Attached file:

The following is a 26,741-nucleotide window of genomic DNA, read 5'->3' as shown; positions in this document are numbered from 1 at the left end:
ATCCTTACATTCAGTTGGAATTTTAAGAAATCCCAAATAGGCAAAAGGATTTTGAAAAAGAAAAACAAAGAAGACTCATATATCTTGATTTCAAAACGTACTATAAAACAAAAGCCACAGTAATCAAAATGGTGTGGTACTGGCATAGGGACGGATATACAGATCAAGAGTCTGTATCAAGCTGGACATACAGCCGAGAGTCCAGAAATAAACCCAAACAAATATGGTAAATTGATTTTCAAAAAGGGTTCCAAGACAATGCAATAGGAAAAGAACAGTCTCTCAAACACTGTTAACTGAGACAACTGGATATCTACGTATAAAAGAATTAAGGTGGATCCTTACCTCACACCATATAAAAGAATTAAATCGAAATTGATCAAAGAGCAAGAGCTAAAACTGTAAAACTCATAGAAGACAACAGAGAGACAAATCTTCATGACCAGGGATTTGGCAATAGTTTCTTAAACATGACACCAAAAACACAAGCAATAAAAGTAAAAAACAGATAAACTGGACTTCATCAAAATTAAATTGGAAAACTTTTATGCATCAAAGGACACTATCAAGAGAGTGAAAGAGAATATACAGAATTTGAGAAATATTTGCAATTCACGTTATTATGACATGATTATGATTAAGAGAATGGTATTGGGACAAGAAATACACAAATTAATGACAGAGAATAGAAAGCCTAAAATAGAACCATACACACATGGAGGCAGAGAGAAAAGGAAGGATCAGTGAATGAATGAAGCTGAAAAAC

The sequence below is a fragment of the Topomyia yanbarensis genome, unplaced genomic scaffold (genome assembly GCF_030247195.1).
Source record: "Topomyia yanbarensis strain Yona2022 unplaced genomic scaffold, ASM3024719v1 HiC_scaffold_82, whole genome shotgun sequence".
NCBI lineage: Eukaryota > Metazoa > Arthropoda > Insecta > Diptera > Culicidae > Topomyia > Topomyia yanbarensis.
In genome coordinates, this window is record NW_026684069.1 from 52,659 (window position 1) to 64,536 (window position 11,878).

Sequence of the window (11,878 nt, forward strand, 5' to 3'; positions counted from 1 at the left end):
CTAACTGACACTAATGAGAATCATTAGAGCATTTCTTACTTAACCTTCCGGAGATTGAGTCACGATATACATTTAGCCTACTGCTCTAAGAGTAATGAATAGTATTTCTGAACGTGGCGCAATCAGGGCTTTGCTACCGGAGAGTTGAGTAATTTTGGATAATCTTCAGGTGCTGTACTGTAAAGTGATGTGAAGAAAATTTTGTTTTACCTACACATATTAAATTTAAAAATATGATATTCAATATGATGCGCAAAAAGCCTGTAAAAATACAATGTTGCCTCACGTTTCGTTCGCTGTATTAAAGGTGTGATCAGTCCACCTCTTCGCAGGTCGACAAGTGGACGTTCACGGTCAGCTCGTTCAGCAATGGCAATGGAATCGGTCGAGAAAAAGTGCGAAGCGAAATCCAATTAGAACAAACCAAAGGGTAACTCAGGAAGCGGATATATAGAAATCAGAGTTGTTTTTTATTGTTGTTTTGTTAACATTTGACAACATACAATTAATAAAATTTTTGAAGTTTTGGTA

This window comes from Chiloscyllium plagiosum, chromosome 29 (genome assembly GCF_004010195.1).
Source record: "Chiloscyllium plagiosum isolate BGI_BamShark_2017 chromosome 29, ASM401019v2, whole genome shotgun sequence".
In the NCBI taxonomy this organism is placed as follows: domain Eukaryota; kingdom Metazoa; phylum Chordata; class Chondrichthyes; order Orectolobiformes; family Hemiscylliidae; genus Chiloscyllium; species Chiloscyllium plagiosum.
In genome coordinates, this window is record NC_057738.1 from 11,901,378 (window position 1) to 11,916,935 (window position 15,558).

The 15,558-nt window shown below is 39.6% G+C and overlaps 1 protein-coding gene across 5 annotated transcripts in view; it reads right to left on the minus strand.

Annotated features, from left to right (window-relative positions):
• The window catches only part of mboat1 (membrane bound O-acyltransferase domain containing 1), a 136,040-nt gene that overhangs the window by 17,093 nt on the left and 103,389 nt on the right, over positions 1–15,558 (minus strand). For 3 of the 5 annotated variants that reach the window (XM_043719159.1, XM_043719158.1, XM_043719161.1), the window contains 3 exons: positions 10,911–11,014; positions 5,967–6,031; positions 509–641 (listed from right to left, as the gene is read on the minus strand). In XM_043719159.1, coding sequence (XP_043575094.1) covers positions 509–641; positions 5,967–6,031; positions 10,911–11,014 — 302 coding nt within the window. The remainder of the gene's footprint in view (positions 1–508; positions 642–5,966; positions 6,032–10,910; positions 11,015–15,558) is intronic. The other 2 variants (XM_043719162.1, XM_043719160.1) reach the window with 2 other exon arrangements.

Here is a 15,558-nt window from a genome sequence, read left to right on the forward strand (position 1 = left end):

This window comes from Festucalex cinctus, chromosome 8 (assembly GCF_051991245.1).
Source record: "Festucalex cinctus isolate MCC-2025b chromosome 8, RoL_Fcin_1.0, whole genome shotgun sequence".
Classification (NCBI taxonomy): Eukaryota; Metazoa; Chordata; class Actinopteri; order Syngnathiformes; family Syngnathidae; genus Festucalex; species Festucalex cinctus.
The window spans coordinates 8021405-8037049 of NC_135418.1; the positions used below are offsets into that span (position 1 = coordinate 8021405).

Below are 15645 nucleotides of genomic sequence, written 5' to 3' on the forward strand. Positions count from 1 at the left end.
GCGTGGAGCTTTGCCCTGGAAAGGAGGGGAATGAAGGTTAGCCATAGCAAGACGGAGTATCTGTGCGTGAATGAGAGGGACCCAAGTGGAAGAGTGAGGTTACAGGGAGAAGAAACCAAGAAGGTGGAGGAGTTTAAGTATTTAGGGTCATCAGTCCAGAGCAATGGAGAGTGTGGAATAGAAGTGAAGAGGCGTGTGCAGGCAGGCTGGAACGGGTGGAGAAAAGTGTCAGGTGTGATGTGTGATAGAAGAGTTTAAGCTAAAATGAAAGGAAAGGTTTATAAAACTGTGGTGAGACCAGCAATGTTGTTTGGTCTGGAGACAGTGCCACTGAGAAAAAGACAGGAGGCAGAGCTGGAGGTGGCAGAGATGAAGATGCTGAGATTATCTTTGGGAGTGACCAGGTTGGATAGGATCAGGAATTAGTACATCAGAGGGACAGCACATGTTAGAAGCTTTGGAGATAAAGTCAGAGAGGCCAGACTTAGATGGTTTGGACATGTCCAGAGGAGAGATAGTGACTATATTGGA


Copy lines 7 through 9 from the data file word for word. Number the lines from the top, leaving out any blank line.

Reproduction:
Sequence of the window (11,878 nt, forward strand, 5' to 3'; positions counted from 1 at the left end):
CTAACTGACACTAATGAGAATCATTAGAGCATTTCTTACTTAACCTTCCGGAGATTGAGTCACGATATACATTTAGCCTACTGCTCTAAGAGTAATGAATAGTATTTCTGAACGTGGCGCAATCAGGGCTTTGCTACCGGAGAGTTGAGTAATTTTGGATAATCTTCAGGTGCTGTACTGTAAAGTGATGTGAAGAAAATTTTGTTTTACCTACACATATTAAATTTAAAAATATGATATTCAATATGATGCGCAAAAAGCCTGTAAAAATACAATGTTGCCTCACGTTTCGTTCGCTGTATTAAAGGTGTGATCAGTCCACCTCTTCGCAGGTCGACAAGTGGACGTTCACGGTCAGCTCGTTCAGCAATGGCAATGGAATCGGTCGAGAAAAAGTGCGAAGCGAAATCCAATTAGAACAAACCAAAGGGTAACTCAGGAAGCGGATATATAGAAATCAGAGTTGTTTTTTATTGTTGTTTTGTTAACATTTGACAACATACAATTAATAAAATTTTTGAAGTTTTGGTA

This window comes from Chiloscyllium plagiosum, chromosome 29 (genome assembly GCF_004010195.1).